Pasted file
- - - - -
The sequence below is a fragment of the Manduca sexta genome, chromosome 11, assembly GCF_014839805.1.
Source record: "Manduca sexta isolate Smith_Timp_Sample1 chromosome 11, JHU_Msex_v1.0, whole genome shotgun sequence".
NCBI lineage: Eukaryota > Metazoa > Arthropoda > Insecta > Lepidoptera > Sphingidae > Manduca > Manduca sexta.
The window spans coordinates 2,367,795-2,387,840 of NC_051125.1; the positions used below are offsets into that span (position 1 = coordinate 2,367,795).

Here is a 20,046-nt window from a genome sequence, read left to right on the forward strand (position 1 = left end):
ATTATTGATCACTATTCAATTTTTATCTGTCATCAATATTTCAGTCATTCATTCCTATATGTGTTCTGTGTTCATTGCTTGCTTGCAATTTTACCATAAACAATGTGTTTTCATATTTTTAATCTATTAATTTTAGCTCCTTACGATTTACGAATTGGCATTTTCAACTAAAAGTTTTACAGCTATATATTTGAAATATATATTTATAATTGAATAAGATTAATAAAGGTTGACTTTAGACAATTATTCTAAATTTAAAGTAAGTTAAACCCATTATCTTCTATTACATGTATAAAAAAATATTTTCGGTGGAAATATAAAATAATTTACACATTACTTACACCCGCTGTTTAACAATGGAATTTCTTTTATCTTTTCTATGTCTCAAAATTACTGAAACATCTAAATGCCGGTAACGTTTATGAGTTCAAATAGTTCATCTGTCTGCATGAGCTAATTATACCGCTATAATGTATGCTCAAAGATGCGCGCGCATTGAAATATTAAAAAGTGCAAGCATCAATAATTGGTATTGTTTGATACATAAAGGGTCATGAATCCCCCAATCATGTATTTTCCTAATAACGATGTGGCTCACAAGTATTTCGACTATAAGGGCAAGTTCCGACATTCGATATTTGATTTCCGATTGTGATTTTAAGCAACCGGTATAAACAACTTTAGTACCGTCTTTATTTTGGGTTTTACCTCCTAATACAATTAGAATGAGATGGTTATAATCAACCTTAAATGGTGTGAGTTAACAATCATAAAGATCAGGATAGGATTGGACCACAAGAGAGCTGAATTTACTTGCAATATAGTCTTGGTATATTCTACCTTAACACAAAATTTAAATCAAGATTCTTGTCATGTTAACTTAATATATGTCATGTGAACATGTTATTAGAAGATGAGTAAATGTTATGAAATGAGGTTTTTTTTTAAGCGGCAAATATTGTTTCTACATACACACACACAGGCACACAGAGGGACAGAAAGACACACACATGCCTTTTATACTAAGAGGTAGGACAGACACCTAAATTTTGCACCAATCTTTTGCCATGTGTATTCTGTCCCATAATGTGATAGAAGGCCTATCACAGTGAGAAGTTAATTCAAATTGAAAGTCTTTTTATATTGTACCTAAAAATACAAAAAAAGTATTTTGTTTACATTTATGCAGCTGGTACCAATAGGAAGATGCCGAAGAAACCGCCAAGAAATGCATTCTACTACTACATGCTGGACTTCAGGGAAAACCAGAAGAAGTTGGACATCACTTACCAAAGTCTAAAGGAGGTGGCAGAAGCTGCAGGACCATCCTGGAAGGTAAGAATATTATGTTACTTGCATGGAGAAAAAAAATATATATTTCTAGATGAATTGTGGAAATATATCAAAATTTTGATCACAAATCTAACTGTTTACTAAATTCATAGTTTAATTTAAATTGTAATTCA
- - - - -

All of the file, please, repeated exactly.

The sequence below is a fragment of the Manduca sexta genome, chromosome 11, assembly GCF_014839805.1.
Source record: "Manduca sexta isolate Smith_Timp_Sample1 chromosome 11, JHU_Msex_v1.0, whole genome shotgun sequence".
NCBI lineage: Eukaryota > Metazoa > Arthropoda > Insecta > Lepidoptera > Sphingidae > Manduca > Manduca sexta.
The window spans coordinates 2,367,795-2,387,840 of NC_051125.1; the positions used below are offsets into that span (position 1 = coordinate 2,367,795).

Here is a 20,046-nt window from a genome sequence, read left to right on the forward strand (position 1 = left end):
ATTATTGATCACTATTCAATTTTTATCTGTCATCAATATTTCAGTCATTCATTCCTATATGTGTTCTGTGTTCATTGCTTGCTTGCAATTTTACCATAAACAATGTGTTTTCATATTTTTAATCTATTAATTTTAGCTCCTTACGATTTACGAATTGGCATTTTCAACTAAAAGTTTTACAGCTATATATTTGAAATATATATTTATAATTGAATAAGATTAATAAAGGTTGACTTTAGACAATTATTCTAAATTTAAAGTAAGTTAAACCCATTATCTTCTATTACATGTATAAAAAAATATTTTCGGTGGAAATATAAAATAATTTACACATTACTTACACCCGCTGTTTAACAATGGAATTTCTTTTATCTTTTCTATGTCTCAAAATTACTGAAACATCTAAATGCCGGTAACGTTTATGAGTTCAAATAGTTCATCTGTCTGCATGAGCTAATTATACCGCTATAATGTATGCTCAAAGATGCGCGCGCATTGAAATATTAAAAAGTGCAAGCATCAATAATTGGTATTGTTTGATACATAAAGGGTCATGAATCCCCCAATCATGTATTTTCCTAATAACGATGTGGCTCACAAGTATTTCGACTATAAGGGCAAGTTCCGACATTCGATATTTGATTTCCGATTGTGATTTTAAGCAACCGGTATAAACAACTTTAGTACCGTCTTTATTTTGGGTTTTACCTCCTAATACAATTAGAATGAGATGGTTATAATCAACCTTAAATGGTGTGAGTTAACAATCATAAAGATCAGGATAGGATTGGACCACAAGAGAGCTGAATTTACTTGCAATATAGTCTTGGTATATTCTACCTTAACACAAAATTTAAATCAAGATTCTTGTCATGTTAACTTAATATATGTCATGTGAACATGTTATTAGAAGATGAGTAAATGTTATGAAATGAGGTTTTTTTTTAAGCGGCAAATATTGTTTCTACATACACACACACAGGCACACAGAGGGACAGAAAGACACACACATGCCTTTTATACTAAGAGGTAGGACAGACACCTAAATTTTGCACCAATCTTTTGCCATGTGTATTCTGTCCCATAATGTGATAGAAGGCCTATCACAGTGAGAAGTTAATTCAAATTGAAAGTCTTTTTATATTGTACCTAAAAATACAAAAAAAGTATTTTGTTTACATTTATGCAGCTGGTACCAATAGGAAGATGCCGAAGAAACCGCCAAGAAATGCATTCTACTACTACATGCTGGACTTCAGGGAAAACCAGAAGAAGTTGGACATCACTTACCAAAGTCTAAAGGAGGTGGCAGAAGCTGCAGGACCATCCTGGAAGGTAAGAATATTATGTTACTTGCATGGAGAAAAAAAATATATATTTCTAGATGAATTGTGGAAATATATCAAAATTTTGATCACAAATCTAACTGTTTACTAAATTCATAGTTTAATTTAAATTGTAATTCA